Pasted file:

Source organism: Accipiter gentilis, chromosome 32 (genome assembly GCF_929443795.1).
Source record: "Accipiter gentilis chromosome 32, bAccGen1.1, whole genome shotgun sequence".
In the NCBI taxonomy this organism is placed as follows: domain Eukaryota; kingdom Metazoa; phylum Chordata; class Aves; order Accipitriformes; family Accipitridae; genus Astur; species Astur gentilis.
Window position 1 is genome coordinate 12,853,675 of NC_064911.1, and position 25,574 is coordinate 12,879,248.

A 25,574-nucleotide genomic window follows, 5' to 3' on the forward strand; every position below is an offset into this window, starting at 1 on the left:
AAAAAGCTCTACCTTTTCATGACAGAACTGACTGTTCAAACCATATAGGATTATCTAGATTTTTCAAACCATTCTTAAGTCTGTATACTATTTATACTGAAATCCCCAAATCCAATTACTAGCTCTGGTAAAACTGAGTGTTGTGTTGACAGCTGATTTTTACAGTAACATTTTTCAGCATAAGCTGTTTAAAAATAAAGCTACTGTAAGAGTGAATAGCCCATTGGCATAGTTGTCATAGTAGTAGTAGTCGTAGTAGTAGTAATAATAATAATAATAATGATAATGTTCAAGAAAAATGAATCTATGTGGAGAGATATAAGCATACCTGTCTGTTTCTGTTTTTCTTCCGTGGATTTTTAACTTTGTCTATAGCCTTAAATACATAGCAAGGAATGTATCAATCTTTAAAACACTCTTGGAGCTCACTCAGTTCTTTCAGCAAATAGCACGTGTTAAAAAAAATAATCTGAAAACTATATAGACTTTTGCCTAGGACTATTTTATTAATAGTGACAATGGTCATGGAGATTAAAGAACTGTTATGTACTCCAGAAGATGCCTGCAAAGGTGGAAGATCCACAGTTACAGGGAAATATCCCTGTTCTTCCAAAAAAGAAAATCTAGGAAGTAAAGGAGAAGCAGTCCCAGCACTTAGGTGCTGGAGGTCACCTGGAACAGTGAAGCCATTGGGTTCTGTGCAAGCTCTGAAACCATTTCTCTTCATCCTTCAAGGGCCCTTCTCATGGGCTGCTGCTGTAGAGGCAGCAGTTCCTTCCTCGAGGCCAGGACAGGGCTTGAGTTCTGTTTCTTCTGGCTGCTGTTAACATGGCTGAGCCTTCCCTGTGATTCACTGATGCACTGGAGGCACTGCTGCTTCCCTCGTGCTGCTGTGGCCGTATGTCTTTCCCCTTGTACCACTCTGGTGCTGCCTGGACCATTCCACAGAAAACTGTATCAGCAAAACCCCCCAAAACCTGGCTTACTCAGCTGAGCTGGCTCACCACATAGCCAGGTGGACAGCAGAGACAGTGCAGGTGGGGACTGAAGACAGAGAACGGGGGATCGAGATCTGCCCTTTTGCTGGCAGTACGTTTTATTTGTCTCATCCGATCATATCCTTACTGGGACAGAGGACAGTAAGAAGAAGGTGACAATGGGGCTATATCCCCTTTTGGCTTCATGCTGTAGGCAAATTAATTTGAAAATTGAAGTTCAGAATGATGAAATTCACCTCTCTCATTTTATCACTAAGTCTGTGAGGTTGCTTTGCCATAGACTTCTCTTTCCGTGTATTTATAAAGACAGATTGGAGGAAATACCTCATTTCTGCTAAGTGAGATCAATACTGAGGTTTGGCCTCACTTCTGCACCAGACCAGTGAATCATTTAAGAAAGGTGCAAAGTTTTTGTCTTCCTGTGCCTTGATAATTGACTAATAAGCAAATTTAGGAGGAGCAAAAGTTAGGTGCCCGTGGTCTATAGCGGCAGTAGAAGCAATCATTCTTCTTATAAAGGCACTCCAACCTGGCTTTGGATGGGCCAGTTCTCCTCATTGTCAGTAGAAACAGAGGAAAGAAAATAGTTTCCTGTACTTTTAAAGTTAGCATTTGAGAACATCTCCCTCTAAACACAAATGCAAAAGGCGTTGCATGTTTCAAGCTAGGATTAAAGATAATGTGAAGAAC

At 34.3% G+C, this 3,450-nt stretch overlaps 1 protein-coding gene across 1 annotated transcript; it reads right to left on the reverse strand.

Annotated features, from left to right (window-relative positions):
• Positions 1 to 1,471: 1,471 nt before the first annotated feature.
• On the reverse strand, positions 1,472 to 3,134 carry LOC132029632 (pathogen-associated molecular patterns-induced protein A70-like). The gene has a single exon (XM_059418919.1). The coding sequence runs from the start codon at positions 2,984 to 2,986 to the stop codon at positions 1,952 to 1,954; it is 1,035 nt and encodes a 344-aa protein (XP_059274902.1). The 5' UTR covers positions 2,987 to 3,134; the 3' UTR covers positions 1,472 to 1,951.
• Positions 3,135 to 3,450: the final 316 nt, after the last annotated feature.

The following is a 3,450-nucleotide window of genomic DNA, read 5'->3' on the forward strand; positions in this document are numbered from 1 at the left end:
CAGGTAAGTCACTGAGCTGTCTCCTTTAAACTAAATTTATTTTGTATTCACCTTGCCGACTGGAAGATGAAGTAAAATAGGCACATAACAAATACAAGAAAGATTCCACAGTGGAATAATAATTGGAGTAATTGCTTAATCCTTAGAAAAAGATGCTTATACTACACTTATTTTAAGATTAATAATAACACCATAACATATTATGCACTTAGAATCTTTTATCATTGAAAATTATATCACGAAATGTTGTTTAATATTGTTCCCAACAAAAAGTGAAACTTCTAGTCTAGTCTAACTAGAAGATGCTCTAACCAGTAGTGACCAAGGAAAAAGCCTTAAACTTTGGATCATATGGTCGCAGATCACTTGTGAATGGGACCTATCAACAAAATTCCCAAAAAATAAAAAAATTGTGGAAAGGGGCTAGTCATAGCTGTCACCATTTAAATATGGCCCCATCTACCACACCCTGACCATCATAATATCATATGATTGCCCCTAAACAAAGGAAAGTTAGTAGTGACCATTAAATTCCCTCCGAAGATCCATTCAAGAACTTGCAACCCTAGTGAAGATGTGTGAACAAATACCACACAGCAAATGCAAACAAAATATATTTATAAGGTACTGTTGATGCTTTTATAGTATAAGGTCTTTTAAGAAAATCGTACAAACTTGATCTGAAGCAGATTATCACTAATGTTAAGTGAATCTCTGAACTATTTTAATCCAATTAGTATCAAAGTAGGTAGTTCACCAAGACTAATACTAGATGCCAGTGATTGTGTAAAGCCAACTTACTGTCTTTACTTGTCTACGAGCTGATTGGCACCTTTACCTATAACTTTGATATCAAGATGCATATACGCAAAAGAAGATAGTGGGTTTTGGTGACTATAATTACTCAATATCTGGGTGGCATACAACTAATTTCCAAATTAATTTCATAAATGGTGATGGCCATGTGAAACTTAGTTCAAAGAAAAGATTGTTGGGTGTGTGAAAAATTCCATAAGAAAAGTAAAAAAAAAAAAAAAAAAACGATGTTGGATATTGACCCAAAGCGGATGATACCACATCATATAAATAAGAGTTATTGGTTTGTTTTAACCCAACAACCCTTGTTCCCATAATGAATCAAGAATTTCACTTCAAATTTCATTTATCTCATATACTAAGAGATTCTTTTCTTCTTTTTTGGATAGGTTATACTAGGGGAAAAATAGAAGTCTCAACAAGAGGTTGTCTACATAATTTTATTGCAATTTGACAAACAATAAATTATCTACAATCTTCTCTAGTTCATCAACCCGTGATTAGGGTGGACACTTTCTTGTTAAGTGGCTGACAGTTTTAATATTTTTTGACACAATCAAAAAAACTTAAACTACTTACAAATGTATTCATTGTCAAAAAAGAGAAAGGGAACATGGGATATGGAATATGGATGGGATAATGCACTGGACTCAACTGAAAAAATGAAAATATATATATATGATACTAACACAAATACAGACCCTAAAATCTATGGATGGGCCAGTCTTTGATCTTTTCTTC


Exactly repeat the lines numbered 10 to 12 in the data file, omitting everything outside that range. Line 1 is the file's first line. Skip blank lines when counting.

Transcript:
• On the reverse strand, positions 1,472 to 3,134 carry LOC132029632 (pathogen-associated molecular patterns-induced protein A70-like). The gene has a single exon (XM_059418919.1). The coding sequence runs from the start codon at positions 2,984 to 2,986 to the stop codon at positions 1,952 to 1,954; it is 1,035 nt and encodes a 344-aa protein (XP_059274902.1). The 5' UTR covers positions 2,987 to 3,134; the 3' UTR covers positions 1,472 to 1,951.
• Positions 3,135 to 3,450: the final 316 nt, after the last annotated feature.

The following is a 3,450-nucleotide window of genomic DNA, read 5'->3' on the forward strand; positions in this document are numbered from 1 at the left end: